8 Mar 2023

Meet the people at WISE: Anna Delin, Director WISE Graduate School

Anna Delin is full professor at KTH since 2011. She leads a research group with focus on magnetic and quantum phenomena in materials.

Prof. Delin has been awarded with several prices such as the Naturvetarpriset and the Thuréus Prize for “significant contributions to the theory of nanomagnetism” during her extensive career. She is currently heading the WISE research school.

What are the challenges regarding sustainability for materials science at the beginning of the 21stcentury?
There are many challenges. Our society today depends on many materials that are not renewable and/or not sufficiently recycled, like for example construction minerals, oil and many metals. The world primary production of materials accounts for a quarter of all global greenhouse emissions. Our dependence on raw materials is responsible for severe environmental, political and social problems.

However, I would also like to think of this in terms of possibilities. Our advanced knowledge of materials science can be used to create sustainable technologies and functional materials, and thus be part of the solution in creating a sustainable society.

What can a student at the WISE Graduate School expect to achieve during his/her years at the school?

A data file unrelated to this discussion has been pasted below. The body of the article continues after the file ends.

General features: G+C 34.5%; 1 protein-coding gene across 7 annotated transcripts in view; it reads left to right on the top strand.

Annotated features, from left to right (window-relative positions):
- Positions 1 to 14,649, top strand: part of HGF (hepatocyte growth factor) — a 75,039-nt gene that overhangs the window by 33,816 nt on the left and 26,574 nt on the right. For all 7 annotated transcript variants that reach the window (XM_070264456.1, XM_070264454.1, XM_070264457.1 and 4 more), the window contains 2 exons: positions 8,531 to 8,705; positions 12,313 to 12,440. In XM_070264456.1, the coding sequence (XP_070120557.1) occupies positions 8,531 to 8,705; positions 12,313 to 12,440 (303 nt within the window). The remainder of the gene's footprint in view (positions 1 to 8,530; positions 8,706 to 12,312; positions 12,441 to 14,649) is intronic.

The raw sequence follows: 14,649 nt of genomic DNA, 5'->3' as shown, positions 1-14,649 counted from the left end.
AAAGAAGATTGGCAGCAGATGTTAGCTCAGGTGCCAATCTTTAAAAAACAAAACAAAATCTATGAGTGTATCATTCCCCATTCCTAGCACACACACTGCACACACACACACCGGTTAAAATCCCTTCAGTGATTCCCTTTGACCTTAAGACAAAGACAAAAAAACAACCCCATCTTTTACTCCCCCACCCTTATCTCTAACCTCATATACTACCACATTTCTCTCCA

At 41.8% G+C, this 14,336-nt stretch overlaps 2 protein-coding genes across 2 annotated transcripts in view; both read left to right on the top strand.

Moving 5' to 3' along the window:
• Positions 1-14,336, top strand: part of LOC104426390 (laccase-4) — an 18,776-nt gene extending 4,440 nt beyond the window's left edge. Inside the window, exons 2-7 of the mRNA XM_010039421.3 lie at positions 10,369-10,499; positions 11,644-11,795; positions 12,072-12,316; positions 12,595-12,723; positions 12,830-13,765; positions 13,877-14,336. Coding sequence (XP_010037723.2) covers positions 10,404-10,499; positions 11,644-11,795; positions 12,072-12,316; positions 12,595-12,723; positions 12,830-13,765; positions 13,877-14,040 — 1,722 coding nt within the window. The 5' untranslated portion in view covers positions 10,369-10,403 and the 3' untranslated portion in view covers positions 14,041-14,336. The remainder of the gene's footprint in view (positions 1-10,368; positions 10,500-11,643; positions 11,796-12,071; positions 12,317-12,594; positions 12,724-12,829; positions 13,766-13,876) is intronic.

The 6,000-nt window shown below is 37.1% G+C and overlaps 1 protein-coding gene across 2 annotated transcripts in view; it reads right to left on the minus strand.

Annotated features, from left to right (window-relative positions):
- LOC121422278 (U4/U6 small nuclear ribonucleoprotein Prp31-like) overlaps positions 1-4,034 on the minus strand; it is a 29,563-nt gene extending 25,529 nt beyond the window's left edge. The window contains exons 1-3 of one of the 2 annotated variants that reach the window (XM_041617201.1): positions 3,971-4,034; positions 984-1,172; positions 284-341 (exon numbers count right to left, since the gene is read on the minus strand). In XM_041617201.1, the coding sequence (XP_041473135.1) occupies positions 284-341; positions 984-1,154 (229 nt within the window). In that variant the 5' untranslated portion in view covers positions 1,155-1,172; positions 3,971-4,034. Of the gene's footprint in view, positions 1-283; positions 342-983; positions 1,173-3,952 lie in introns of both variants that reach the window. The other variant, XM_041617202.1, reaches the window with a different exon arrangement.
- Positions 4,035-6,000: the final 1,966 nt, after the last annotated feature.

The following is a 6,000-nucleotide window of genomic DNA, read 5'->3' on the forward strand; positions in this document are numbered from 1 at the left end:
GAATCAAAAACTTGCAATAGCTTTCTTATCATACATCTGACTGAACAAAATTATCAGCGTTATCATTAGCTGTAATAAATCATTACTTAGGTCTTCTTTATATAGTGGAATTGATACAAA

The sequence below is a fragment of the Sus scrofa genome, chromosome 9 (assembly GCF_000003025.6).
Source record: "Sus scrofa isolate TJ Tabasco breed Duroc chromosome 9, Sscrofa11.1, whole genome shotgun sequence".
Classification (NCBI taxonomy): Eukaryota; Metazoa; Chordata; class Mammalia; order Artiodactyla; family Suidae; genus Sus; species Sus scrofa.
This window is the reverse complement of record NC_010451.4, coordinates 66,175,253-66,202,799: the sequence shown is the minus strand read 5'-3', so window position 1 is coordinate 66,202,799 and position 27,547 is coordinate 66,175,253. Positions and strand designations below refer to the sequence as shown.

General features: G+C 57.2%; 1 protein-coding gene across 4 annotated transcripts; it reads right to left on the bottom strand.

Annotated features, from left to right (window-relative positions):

A WISE graduate student will perform research in an excellent environment, working on a carefully selected project with clear impact on future sustainability. The student will also learn about sustainability, both in a broad sense and more materials-science-focussed.

The student will be part of a large network of researchers in both academia and industry, senior as well as junior. Through site visits, the student will learn a lot about how industry works with sustainability and how research results can be applied in practice.

How does the WISE Graduate School contribute to reach the goals of WISE?
The overall goal or vision of WISE is ”Enabling sustainable technologies with positive impact on our society by understanding, creating, and controlling complex materials.”

As a researcher, what materials science challenge is closer to your heart?
I’m interested in everything! Large-scale projects like Hybrit and Northvolt come to mind. If successful, these projects will have a major impact. However, my research expertise is in computations at the quantum-mechanical level of magnetism-related phenomena such as spin dynamics, spin textures, and spin transport. From a technological perspective, the aim is to create ultra-low-power spintronics devices.